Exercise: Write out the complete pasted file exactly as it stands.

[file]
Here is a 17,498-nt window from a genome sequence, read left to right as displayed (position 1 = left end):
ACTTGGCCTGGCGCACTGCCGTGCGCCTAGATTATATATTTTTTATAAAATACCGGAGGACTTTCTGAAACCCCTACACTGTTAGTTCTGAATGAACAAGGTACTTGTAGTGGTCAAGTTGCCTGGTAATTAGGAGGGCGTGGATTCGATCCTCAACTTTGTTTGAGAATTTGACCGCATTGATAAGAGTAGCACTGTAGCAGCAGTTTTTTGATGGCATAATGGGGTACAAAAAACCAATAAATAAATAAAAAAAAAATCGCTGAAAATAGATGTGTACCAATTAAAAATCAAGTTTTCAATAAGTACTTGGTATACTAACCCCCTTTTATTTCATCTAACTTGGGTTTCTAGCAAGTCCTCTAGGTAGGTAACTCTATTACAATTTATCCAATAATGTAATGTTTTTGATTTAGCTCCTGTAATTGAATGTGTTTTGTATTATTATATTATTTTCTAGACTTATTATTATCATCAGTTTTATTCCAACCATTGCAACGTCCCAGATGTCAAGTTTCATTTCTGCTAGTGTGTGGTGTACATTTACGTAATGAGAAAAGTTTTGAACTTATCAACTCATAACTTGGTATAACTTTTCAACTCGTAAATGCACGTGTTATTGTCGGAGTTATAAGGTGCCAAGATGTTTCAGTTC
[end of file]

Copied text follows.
Here is a 17,498-nt window from a genome sequence, read left to right as displayed (position 1 = left end):
ACTTGGCCTGGCGCACTGCCGTGCGCCTAGATTATATATTTTTTATAAAATACCGGAGGACTTTCTGAAACCCCTACACTGTTAGTTCTGAATGAACAAGGTACTTGTAGTGGTCAAGTTGCCTGGTAATTAGGAGGGCGTGGATTCGATCCTCAACTTTGTTTGAGAATTTGACCGCATTGATAAGAGTAGCACTGTAGCAGCAGTTTTTTGATGGCATAATGGGGTACAAAAAACCAATAAATAAATAAAAAAAAAATCGCTGAAAATAGATGTGTACCAATTAAAAATCAAGTTTTCAATAAGTACTTGGTATACTAACCCCCTTTTATTTCATCTAACTTGGGTTTCTAGCAAGTCCTCTAGGTAGGTAACTCTATTACAATTTATCCAATAATGTAATGTTTTTGATTTAGCTCCTGTAATTGAATGTGTTTTGTATTATTATATTATTTTCTAGACTTATTATTATCATCAGTTTTATTCCAACCATTGCAACGTCCCAGATGTCAAGTTTCATTTCTGCTAGTGTGTGGTGTACATTTACGTAATGAGAAAAGTTTTGAACTTATCAACTCATAACTTGGTATAACTTTTCAACTCGTAAATGCACGTGTTATTGTCGGAGTTATAAGGTGCCAAGATGTTTCAGTTC